Keynsham in old picture postcards

Keynsham in old picture postcards

:   Barbara J. Lowe and Members of Keynsham and Saltford Local History Society
:   Somerset
:   United Kingdom
:   978-90-288-2534-5
:   80
:   EUR 16.95 Incl BTW *

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Fragmenten uit het boek 'Keynsham in old picture postcards'

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9. In the seventeenth century, the Manor of Keynsham was owned by the Whitmores, a Shropshire family too grand to have used this Manor House (shown above) as their residence. The house could well be earlier Wan 1630, and have been remodelled then, as this date is given on a fireback belonging to the house, and altered again in the eighteenth and nineteenth centuries.

10. This eighteenth century School House was situated at the mouth of Station Road, just north of the Parish Church. It later became the coach house and then the garage of the old Vicarage, seen on the left.

11. Part of this building is visible to the right in the previous photograph. It stood just east of the Parish Church and served as the estate office of a mansion called 'Keynsham Abbey' which bad been built in the middle of the seventeenth century and demolished in 1775-1776. The estate office survived until the middle of the nineteenth century when it was taken down. The central doorway was reconstructed and may still be seen forrning the gateway to 'Park House' in Station Raad.

12. Here we have a scene of the middle-nineteenth century showing the Parish Church fronted with a paved area and fenced walk-way. Early this century the paved area was incorporated into the road, making it 32 feet wider.

13. In this photograph of 1905, the tall chimney to the right of the Church belonged to Keynsham Electric Light Cornpany. The private firm of Parfett Brothers pioneered street electric lighting in Keynsham in the late-nineteenth century between 1880 and 1894, making it one of the first towns in the country to have it.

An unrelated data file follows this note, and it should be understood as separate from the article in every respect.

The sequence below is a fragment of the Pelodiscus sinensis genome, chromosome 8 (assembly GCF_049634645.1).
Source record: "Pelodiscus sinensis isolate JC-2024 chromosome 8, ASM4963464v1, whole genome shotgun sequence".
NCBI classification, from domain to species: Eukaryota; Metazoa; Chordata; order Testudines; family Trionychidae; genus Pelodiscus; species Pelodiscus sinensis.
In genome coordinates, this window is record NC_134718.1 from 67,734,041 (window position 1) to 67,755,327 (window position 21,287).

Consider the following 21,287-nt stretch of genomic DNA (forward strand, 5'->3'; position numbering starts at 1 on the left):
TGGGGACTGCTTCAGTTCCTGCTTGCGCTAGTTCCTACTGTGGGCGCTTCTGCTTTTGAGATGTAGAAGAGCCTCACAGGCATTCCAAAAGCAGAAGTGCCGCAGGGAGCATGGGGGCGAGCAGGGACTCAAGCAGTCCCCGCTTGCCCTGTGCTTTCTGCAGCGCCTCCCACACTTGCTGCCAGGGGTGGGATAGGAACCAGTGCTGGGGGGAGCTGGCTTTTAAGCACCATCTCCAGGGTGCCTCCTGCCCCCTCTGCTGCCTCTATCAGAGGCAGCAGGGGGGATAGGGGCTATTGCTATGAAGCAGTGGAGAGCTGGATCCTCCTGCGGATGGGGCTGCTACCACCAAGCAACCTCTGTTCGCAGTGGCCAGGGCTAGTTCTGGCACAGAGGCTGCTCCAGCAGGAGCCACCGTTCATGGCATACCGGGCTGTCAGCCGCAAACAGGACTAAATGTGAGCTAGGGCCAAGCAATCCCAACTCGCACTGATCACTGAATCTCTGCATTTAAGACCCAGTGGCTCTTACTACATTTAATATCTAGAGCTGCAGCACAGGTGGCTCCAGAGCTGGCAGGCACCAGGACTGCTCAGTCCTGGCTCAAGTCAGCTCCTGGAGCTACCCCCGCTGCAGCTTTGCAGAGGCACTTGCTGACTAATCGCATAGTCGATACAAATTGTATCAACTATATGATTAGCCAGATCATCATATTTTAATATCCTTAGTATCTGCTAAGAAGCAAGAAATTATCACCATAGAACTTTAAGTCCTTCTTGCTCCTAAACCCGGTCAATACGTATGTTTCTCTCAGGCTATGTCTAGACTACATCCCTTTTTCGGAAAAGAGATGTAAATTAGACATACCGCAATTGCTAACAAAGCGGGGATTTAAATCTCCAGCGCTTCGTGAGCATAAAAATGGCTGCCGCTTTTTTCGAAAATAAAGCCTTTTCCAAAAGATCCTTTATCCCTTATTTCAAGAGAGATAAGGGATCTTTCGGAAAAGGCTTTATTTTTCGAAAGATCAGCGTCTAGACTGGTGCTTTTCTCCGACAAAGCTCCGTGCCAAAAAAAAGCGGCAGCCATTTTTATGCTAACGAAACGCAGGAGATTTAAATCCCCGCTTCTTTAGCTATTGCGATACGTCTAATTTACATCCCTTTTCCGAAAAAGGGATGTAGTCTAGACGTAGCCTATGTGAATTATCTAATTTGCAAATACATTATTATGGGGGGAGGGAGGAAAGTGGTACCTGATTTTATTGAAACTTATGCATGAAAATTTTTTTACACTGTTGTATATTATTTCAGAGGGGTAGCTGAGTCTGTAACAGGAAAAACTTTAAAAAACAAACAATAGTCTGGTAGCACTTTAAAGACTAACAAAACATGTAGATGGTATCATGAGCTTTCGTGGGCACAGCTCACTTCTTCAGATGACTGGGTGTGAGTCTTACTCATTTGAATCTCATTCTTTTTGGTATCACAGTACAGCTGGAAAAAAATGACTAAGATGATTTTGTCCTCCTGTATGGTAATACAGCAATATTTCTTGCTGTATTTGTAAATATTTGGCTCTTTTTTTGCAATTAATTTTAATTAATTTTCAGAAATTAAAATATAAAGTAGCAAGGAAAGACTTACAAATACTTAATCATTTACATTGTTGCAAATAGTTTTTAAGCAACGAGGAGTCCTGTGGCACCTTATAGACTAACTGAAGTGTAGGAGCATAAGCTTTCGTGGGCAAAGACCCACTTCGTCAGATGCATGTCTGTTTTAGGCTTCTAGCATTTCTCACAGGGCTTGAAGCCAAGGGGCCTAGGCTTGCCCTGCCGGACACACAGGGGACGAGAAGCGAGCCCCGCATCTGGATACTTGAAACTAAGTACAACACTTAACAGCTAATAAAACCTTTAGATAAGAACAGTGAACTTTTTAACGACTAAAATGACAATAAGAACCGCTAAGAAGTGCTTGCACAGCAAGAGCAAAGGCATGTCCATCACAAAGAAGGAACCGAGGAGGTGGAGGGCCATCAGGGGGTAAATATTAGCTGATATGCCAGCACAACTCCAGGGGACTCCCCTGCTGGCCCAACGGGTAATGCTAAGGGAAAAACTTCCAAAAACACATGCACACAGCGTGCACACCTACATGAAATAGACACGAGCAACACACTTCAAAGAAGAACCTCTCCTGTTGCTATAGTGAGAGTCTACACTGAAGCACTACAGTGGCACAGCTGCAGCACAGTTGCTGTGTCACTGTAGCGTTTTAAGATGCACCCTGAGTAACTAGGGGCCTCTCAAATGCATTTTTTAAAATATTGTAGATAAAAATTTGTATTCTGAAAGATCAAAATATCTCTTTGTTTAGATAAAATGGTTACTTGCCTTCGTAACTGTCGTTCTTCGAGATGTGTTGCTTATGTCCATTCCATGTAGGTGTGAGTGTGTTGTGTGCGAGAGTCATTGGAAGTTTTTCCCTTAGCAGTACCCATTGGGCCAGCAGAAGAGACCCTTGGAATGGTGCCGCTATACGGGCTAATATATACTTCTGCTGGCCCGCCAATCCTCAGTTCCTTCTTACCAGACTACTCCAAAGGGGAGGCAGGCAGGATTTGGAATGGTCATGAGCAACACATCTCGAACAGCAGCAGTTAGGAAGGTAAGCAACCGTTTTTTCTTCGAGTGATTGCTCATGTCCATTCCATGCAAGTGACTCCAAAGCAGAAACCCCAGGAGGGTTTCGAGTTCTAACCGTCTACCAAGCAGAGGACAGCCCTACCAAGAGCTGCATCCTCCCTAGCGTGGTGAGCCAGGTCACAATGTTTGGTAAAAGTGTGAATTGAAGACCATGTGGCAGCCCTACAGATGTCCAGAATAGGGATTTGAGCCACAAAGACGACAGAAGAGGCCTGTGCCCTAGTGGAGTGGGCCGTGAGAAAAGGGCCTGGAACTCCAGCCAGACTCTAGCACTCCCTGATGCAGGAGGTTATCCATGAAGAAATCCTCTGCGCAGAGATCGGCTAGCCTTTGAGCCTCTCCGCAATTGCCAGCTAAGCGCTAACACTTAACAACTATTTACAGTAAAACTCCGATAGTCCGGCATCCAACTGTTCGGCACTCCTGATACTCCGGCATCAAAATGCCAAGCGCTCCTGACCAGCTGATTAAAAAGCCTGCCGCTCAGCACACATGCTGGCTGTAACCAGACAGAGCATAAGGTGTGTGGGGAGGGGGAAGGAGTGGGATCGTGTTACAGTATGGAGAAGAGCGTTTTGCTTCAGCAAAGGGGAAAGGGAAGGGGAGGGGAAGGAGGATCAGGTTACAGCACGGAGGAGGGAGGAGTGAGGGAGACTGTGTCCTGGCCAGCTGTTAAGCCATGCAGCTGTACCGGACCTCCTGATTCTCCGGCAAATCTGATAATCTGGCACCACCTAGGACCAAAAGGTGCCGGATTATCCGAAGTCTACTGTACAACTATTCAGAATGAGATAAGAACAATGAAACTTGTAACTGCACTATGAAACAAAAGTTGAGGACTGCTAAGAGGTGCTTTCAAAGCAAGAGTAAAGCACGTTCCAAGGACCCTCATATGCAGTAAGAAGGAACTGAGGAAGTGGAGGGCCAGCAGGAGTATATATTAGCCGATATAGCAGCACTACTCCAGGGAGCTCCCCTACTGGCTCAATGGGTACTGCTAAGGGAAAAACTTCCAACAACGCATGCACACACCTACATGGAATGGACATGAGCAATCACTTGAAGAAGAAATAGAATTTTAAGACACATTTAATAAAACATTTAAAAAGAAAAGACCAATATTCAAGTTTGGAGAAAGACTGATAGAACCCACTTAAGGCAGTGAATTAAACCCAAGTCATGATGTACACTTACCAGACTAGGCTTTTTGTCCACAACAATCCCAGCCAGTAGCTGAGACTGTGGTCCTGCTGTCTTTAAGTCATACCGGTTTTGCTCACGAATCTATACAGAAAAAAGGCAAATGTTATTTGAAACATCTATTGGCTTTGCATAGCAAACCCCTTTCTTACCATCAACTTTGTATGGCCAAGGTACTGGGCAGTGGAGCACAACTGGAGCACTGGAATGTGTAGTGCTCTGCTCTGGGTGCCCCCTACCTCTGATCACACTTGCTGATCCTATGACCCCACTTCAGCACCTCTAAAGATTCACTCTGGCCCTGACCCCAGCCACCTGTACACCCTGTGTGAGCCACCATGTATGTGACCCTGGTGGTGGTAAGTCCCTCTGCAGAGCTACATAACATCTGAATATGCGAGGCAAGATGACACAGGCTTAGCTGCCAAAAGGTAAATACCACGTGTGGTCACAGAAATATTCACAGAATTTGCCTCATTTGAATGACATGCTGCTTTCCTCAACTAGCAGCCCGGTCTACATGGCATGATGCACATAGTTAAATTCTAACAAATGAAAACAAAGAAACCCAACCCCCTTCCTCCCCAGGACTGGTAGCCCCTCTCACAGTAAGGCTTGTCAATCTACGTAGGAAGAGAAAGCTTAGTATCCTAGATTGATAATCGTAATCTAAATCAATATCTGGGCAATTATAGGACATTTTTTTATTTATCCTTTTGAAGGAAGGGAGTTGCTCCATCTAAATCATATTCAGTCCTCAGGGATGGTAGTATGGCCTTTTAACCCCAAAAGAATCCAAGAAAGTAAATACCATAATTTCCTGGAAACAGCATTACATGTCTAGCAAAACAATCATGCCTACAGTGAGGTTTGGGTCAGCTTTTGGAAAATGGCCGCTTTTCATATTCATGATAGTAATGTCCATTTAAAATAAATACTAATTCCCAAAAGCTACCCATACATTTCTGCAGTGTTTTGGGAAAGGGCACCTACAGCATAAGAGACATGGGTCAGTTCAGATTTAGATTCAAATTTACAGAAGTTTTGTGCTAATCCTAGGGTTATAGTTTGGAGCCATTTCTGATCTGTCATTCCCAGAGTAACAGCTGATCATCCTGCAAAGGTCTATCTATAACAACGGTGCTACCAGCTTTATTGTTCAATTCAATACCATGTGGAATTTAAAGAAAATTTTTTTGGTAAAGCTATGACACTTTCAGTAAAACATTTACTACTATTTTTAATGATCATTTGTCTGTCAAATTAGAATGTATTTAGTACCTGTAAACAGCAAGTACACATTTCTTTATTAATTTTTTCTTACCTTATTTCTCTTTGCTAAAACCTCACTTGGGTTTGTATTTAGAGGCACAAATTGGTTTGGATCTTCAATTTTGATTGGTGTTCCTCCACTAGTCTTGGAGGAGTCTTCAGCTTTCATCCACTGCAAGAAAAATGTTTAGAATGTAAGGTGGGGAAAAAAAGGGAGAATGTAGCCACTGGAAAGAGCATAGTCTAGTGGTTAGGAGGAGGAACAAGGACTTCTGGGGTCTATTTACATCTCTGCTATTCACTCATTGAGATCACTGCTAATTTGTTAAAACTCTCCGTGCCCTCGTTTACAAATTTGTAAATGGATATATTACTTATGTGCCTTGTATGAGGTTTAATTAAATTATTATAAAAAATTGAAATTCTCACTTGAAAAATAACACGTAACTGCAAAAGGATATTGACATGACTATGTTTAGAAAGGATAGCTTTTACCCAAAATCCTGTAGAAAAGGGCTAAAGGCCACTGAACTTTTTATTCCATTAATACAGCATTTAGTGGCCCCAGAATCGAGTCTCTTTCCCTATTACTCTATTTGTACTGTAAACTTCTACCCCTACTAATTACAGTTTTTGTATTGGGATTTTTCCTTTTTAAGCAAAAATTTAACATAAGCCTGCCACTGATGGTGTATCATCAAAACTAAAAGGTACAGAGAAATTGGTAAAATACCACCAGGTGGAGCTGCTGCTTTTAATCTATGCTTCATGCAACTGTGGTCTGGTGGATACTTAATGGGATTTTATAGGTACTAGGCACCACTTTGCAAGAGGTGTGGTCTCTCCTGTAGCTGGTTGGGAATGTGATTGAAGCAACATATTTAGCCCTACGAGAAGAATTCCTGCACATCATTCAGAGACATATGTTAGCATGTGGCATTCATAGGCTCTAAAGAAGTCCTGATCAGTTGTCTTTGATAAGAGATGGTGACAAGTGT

14. Jim and Sis Bees were bom in a tiny, eight hundred year-old house at Robin's Hili, Compton Dando. Their mother died when they were very young and they used to come to Keynsham each day, presumably to sell produce, whilst their father took milk to Bristol by waggon horse. This photograph of them wearing their 'Sunday Best' was taken in 1911.

15. A view of the junction of High Street, Station Road and Bristol Road at the turn of the century, shows the old Vicarage behind the cart. The Church is behind the wall on the right and the paved area of number 12 has been swallowed up by the road. Down the hill, on the house next to the Vicarage, is a projecting window with stone figure supports. This window and stone fJgures are seen again in numbers 16 and 17. Further down the hilI on the same side is the Wingrove Hotel. West End House (see number 16) is on the extreme left.

16. Known as West End House, this building was ancient in 1828. It stood opposite the west end of the Parish Church and is believed to have been the sixteenth century Hospice of Saint John. The projectlag window had two sculptured stone figures forming supports beneath it and is seen here in its original position. Referting to the picture number 15, it will be noticed that the window had crossed the road! The figures are seen in number 17. The fa├žade of the building has been altered but it still occupies the site. It later became the premises of George S. Chappell, tea merchant and farnily grocer, and later, the International Stores.

11. Fat man and thin man seulptured stone figures, which supported the window shown in number 16, possibly represented siekness and health and onee advertised the Hospiee. (The drawing gives you an impression of that former situation.) The figures now adem a rockery in the garden of a Keynsham bungalow, as you ean see in the two photographs.

18. This picture shows Station Raad looking from the junction seen in picture 15, towards the Station. The houses on the left still exist, but Keynsham by-pass now passes under the raad just beyond the tall, squarish-fronted building on the left (the 'Pioneer Inn'). Behind and immediately to the right of the man on the pavement are two properties far older than the others in the rank. These are seen in number 20.

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